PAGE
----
Microsoft Taps Flash-Based Cloud Storage for Business Continuity

Customers can now use Azure Site Recovery to replicate virtual machines and servers to Microsoft's high-performance cloud storage service.

cloud storage

Microsoft is now offering customers a new cloud-based disaster recovery option that uses solid-state drives (SSDs) instead of disk-based storage.

Enterprises using Azure Site Recovery, the company's business continuity offering, can replicate their demanding workloads to the company's Premium Storage tier of cloud storage. Instead of placing data on traditional spinning disks, Azure Premium Storage plans use SSDs packed with flash chips to speed up cloud applications and associated storage operations.

Now, courtesy of a new upgrade, customers can enlist those SSDs to help businesses avert disruptions to their critical applications.

"If you are running I/O [input/output] intensive enterprise workloads on-premises, we recommend that you replicate these workloads to Premium Storage," wrote Poornima Natarajan, a Microsoft Cloud and Enterprise program manager, in a blog post. "At the time of a failover of your on-premises environment to Azure, workloads replicating to Premium storage will come up on Azure virtual machines running on high speed solid state drives (SSDs) and will continue to achieve high-levels of performance, both in terms of throughout and latency."

According to Natarajan, Premium Storage provides applications with performance ratings of up to 80,000 IOPS (input/output operations per second) and 2 gigabytes per second disk throughput.

Setting up Azure Site Recovery with Premium Storage still requires the use of a standard cloud storage account for replication logs, she noted. This helps customers control costs compared with an all-SSD implementation. For example, Premium Storage plans start at $19.71 per month for a 128-gigabyte disk. Standard Azure storage plans start at 5 cents per gigabyte, or $6.40 a month for comparable capacity.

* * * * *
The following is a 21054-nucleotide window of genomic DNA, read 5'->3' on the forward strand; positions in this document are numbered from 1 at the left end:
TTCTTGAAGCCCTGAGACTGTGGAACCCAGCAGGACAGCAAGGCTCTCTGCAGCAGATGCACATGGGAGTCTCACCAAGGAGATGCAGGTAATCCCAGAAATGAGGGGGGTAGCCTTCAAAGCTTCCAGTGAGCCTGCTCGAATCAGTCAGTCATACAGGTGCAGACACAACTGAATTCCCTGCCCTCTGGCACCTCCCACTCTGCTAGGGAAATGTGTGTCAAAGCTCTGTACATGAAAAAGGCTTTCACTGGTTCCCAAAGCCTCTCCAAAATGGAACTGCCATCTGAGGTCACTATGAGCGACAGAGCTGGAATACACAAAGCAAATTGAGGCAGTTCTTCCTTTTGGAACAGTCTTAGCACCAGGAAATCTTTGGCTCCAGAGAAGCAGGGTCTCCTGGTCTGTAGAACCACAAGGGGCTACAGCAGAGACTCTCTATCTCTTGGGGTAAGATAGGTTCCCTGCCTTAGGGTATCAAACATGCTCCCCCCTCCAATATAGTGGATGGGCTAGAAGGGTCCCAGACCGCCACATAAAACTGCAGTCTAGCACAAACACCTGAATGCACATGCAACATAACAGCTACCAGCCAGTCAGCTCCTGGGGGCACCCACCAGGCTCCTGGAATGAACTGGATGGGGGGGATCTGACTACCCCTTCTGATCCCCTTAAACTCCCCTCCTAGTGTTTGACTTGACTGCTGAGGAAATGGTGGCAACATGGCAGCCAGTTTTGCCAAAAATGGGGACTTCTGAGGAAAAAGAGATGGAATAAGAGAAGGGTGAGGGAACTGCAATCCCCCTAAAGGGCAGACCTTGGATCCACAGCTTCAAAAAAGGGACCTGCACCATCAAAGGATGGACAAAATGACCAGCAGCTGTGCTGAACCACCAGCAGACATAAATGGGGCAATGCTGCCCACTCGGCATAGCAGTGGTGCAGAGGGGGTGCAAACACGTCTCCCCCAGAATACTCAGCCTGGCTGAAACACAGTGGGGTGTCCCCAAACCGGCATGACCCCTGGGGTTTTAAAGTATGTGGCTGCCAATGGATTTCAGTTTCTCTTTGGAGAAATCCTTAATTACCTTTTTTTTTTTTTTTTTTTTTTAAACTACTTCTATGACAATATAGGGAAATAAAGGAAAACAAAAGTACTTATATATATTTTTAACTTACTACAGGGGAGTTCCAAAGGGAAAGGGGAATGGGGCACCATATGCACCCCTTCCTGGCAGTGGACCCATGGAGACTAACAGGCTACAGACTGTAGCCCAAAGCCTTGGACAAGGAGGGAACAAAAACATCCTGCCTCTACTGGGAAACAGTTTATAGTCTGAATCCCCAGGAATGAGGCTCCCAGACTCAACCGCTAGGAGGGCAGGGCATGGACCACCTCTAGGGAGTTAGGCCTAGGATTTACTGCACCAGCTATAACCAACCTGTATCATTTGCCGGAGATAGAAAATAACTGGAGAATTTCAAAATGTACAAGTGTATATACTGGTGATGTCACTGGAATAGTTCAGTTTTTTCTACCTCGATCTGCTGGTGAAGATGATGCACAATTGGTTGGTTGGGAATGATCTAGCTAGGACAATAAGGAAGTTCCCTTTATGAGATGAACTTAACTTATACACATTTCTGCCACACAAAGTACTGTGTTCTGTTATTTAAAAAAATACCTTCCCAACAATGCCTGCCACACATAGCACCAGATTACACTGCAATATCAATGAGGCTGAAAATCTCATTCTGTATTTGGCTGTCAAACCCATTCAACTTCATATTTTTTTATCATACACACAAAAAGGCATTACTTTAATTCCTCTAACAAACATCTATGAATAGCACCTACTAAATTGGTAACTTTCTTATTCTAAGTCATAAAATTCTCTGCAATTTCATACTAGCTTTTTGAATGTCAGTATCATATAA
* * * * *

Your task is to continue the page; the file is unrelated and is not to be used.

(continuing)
Currently, replicating to Premium Storage supports VMware virtual machines and servers. Support for Microsoft's own Hyper-V virtualization is coming soon, said Natarajan. In scenarios involving a failover of workloads to Azure, the affected applications can only be brought back on the company's DS or GS series virtual machines, which support Premium Storage.

Customers can now also opt to replicate workloads to Locally Redundant Storage accounts, said Natarajan. While Microsoft still recommends that businesses use the Geo-Redundant Storage that copies backup data to another Azure data center region, Locally Redundant Storage is available as an option for organizations whose data governance policies restrict the movement of data across regions.

Also this week, Microsoft announced the general availability of Recovery Services Vault, a service that consolidates Operations Management Suite Backup and Site Recovery management. Operations Management Suite is a Microsoft System Center add-on that provides hybrid cloud monitoring and management capabilities.

"This not only gives you consistency as you work with either solution, but also paves the way for tighter integration of backup and disaster recovery capabilities," stated the company's Server and Cloud Platform group in a May 23 announcement. "For backup scenarios, the Recovery Services Vault brings Azure IaaS VM [infrastructure-as-a-service virtual machine] protection as well as hybrid data protection under a single management entity."

Pedro Hernandez

Pedro Hernandez

Pedro Hernandez is a contributor to eWEEK and the IT Business Edge Network, the network for technology professionals. Previously, he served as a managing editor for the network of...